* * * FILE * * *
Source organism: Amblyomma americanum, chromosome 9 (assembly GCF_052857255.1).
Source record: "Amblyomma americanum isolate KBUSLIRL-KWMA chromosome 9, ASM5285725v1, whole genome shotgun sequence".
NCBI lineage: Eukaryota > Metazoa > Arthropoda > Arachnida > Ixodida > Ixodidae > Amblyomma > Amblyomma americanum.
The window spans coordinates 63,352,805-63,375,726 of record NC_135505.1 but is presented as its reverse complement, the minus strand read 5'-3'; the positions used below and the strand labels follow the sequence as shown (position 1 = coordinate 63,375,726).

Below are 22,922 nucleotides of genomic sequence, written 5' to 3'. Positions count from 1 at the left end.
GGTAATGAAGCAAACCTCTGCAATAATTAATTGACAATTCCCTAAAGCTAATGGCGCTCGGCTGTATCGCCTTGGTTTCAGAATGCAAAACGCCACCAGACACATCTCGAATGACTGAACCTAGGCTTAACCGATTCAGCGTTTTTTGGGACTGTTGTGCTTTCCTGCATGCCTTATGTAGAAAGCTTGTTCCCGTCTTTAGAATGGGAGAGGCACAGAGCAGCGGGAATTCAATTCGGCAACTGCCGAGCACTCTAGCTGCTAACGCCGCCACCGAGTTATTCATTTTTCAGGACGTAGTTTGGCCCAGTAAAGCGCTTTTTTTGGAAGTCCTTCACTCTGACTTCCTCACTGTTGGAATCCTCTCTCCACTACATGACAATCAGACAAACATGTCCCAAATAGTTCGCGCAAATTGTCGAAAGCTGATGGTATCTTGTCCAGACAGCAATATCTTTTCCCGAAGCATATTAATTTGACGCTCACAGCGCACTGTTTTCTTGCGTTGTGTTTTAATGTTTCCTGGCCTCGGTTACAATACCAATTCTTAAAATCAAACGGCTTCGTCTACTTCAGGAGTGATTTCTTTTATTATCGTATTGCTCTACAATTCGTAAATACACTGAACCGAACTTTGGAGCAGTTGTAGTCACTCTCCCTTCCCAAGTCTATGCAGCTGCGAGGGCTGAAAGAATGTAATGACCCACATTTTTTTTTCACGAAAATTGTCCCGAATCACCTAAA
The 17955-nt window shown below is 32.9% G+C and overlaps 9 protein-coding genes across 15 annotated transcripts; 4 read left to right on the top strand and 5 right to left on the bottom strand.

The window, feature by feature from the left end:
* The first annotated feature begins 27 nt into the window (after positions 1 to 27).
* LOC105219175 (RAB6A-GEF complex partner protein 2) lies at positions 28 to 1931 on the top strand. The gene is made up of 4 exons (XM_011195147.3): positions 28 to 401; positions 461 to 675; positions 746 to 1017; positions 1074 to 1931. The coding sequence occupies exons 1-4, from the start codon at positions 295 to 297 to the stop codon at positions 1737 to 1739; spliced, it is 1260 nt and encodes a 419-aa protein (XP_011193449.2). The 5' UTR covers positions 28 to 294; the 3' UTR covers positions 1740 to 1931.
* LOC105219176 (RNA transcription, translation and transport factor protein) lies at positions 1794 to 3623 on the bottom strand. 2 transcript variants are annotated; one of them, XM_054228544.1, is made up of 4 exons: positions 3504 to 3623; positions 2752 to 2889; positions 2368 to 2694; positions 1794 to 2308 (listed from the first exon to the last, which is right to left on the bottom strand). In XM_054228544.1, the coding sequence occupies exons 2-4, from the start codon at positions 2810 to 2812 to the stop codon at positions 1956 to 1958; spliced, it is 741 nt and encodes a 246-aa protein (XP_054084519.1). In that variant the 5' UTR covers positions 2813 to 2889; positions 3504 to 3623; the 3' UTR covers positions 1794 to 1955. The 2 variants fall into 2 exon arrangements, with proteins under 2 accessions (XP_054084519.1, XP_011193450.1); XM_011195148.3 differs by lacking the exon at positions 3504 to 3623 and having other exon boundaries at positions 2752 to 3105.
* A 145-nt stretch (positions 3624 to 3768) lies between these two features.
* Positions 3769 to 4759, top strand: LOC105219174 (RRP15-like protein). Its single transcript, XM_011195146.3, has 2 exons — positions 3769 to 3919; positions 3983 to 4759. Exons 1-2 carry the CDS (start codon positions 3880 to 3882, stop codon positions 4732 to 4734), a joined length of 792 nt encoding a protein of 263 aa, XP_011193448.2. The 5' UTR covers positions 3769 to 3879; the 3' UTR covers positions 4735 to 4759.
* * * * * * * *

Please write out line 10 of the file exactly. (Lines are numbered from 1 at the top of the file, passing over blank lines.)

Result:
* LOC105219175 (RAB6A-GEF complex partner protein 2) lies at positions 28 to 1931 on the top strand. The gene is made up of 4 exons (XM_011195147.3): positions 28 to 401; positions 461 to 675; positions 746 to 1017; positions 1074 to 1931. The coding sequence occupies exons 1-4, from the start codon at positions 295 to 297 to the stop codon at positions 1737 to 1739; spliced, it is 1260 nt and encodes a 419-aa protein (XP_011193449.2). The 5' UTR covers positions 28 to 294; the 3' UTR covers positions 1740 to 1931.